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The History of Denver

The history of the area dates back to before the revolutionary war to a time when the Catawba Indians lived along the eastern banks of the river that still bears their name; and the Cherokee Indians who lived to the west. The first pioneer family's known to settle this area were Adam Sherrill and his 8 sons, who migrated from Pennsylvania in 1747; and John Beatty who settled here in 1749. Both the Sherrill's and Beatty settled along the west bank of the Catawba near shoals in the river that made it possible to cross. These crossing points or "fords" were thereafter referred to as "Sherrill's Ford" and "Beattie's Ford", names that still live on in the area to this day. The early settlers of the area were primarily Scotch-Irish and Germans that came from the north. By 1750 a Scotch-Irish settlement covered both banks of the Catawba river.

The Denver area was settled around 1770 and, because of its location adjacent to a swampy area, was originally known as "Dry Pond". The community of Dry Pond derived its name from a small pond, which once stood at what is now the corner of Highway 16 and Campground Road, now the site of the local Bank of America branch. The pond would dry up in the heat of the summer. In 1873 "Dry Pond" was renamed "Denver" by D. Matt Thompson, the local school principal. Legend has it that in the early 1870's the people of "Dry Pond" were lobbying to persuade the railroads to route rail service through the area. Rail service held the promise of opportunity, prosperity, and wealth. They worried that the name "Dry Pond" made the area sound unattractive and that it might hamper their chances with the railroads. The school principle, being respected for his education and learning, was asked to help choose a new name that would make the area sound more appealing and help improve their chances of obtaining rail service. It was 1873 and Colorado was then being considered for admission to the Union, so Mr. Thompson suggested renaming the area after the capital of Colorado, thus the name of Denver. As the sign on the south side of town says, Welcome to "Denver of the East". In 1877 the town of Denver was officially incorporated in the state of North Carolina. All of their efforts failed as the railroads decided not to bring a rail line through the newly named town. Without the railroads the growth of the small town was stymied, the town became too poor to maintain even its own streets. There is a rail line which runs on the outskirts of Denver today, but there is still no service to Denver, and the only nearby stop is for delivering coal to the Duke Power steam plant. In 1971 the little town of Denver lost its incorporated status when the State of North Carolina rescinded the charters of several inactive N.C. cities.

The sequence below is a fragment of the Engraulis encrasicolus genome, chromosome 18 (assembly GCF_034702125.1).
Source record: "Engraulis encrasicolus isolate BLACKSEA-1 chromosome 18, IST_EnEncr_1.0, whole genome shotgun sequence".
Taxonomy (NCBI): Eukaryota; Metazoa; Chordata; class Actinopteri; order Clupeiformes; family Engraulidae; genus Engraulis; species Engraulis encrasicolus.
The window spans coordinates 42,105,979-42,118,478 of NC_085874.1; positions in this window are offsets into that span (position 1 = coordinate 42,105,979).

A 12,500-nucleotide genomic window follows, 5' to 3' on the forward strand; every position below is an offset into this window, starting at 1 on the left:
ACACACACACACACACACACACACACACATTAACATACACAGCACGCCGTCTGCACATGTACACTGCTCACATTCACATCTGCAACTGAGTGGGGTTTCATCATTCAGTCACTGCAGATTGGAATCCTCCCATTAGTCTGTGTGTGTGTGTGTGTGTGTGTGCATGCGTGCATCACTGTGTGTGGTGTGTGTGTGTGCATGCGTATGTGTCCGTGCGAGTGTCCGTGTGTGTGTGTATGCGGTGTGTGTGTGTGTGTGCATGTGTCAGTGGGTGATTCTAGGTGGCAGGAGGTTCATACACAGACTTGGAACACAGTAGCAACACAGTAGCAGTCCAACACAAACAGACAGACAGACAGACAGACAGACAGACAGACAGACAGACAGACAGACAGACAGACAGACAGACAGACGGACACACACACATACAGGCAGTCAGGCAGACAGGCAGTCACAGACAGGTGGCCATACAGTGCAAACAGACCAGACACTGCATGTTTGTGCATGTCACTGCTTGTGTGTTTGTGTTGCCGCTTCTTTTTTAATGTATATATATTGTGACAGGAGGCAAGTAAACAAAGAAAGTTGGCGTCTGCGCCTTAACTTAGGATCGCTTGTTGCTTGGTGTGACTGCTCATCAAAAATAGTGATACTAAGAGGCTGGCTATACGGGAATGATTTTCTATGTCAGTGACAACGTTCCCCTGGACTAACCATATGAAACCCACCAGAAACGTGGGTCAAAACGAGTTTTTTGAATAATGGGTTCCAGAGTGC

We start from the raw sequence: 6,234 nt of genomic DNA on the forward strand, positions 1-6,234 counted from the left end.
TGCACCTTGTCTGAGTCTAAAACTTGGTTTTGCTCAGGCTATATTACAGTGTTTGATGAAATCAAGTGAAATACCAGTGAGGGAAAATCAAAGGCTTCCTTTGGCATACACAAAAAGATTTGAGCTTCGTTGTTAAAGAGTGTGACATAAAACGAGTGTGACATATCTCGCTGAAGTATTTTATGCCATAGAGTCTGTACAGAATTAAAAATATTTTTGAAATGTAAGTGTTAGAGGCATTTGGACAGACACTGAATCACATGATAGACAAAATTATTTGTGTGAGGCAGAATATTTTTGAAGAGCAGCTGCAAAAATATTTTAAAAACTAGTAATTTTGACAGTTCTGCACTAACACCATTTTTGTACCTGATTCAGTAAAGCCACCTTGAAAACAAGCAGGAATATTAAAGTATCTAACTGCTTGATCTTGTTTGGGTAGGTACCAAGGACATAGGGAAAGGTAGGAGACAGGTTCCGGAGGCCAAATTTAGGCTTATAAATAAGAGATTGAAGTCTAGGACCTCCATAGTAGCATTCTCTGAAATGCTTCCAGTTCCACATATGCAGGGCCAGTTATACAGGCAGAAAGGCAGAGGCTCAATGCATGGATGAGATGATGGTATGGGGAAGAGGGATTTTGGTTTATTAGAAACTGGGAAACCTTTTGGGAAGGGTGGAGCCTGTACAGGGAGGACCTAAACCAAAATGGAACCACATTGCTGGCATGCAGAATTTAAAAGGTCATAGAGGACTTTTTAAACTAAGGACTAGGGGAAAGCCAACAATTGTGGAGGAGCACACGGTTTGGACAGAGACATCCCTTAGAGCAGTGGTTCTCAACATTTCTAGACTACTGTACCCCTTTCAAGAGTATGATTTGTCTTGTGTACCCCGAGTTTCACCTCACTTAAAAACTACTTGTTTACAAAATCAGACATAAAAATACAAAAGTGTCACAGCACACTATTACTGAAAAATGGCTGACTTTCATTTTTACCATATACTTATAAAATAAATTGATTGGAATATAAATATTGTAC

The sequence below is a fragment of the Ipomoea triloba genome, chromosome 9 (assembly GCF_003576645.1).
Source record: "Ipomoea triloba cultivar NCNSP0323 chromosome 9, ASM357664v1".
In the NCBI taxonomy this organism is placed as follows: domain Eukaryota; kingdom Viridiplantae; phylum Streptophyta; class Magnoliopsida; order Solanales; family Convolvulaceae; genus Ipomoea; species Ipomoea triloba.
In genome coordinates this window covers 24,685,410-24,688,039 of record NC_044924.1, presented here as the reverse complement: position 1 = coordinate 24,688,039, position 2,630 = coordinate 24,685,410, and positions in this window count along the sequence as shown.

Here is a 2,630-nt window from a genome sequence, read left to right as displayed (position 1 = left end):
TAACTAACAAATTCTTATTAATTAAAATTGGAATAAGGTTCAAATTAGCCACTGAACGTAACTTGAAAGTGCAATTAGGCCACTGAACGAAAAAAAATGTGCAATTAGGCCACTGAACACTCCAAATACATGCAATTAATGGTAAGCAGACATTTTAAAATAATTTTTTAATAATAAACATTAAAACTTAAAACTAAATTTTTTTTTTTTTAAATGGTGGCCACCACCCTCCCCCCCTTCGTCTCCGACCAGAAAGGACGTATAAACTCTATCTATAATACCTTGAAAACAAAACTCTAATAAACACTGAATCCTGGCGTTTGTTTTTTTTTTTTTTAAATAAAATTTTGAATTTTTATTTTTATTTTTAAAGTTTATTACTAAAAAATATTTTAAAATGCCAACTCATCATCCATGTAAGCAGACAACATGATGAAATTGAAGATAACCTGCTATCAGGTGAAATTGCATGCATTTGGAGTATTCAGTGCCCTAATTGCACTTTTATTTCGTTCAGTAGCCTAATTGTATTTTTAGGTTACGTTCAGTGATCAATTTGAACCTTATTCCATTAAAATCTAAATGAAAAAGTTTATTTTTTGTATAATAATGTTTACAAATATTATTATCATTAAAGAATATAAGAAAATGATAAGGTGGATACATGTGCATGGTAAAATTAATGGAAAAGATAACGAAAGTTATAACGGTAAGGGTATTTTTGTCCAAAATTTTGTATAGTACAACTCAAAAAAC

The area holds a proud place in the history of the creation of the United States of America. A number of significant Revolutionary events took place here, such as the Battle of Cowan's Ford. Located just a few miles south of what is now Denver, the actual location of the battle is now under water from when the dam was built on the river to build Lake Norman. Memorial markers in the area acknowledge the brave folks who fought and died for America's independence. On February 1, 1781, British forces under the command of Lt. General Cornwallis clashed with North Carolina troops led by Brig. Gen. William Lee Davidson at Cowan's Ford, the southern-most limit of present-day Denver. The British were pursuing Nathaniel's Greene's forces following the Patriot victory at Cowpens, S.C. and Davidson's men had been sent to stall and harass his advance. With Davidson was Captain Joseph Graham, a local, who had raised 56 cavalrymen. He had promised that those who furnished their own horses and equipment and served six weeks would be considered as having served a tour of three months. Local blacksmiths made 45 rough swords for the new mounted troops. Only fifteen of Graham's men had pistols, but all had rifles, not the ideal weapon for horseback fighting. Davidson, charged with guarding the ford of the Catawba River crossings, had sent 500 men to Beattie's Ford, keeping only 25 at Cowan's. But the river was high and Cornwallis did not have access to his heavy guns. Led by a local Tory guide, Frederick Hager, the British began to cross the river early as the Americans were still sleeping. The sentry was not alerted until Cornwallis' troops were within 100 yards of the shore. The battle began, and the strong current was on the American's side. Greatly outnumbered the local forces were able to hold their own, slowly falling back into the woods while returning fire. The British finally took the ford and advanced. General Davidson was shot, and the militia, seeing this, fled. Major Graham's cavalry covered their retreat. The battle had helped a larger force under the command of Daniel Morgan reach the Yadkin River unopposed. It is said that Frederick Hager was the man who shot the gun that killed General Davidson.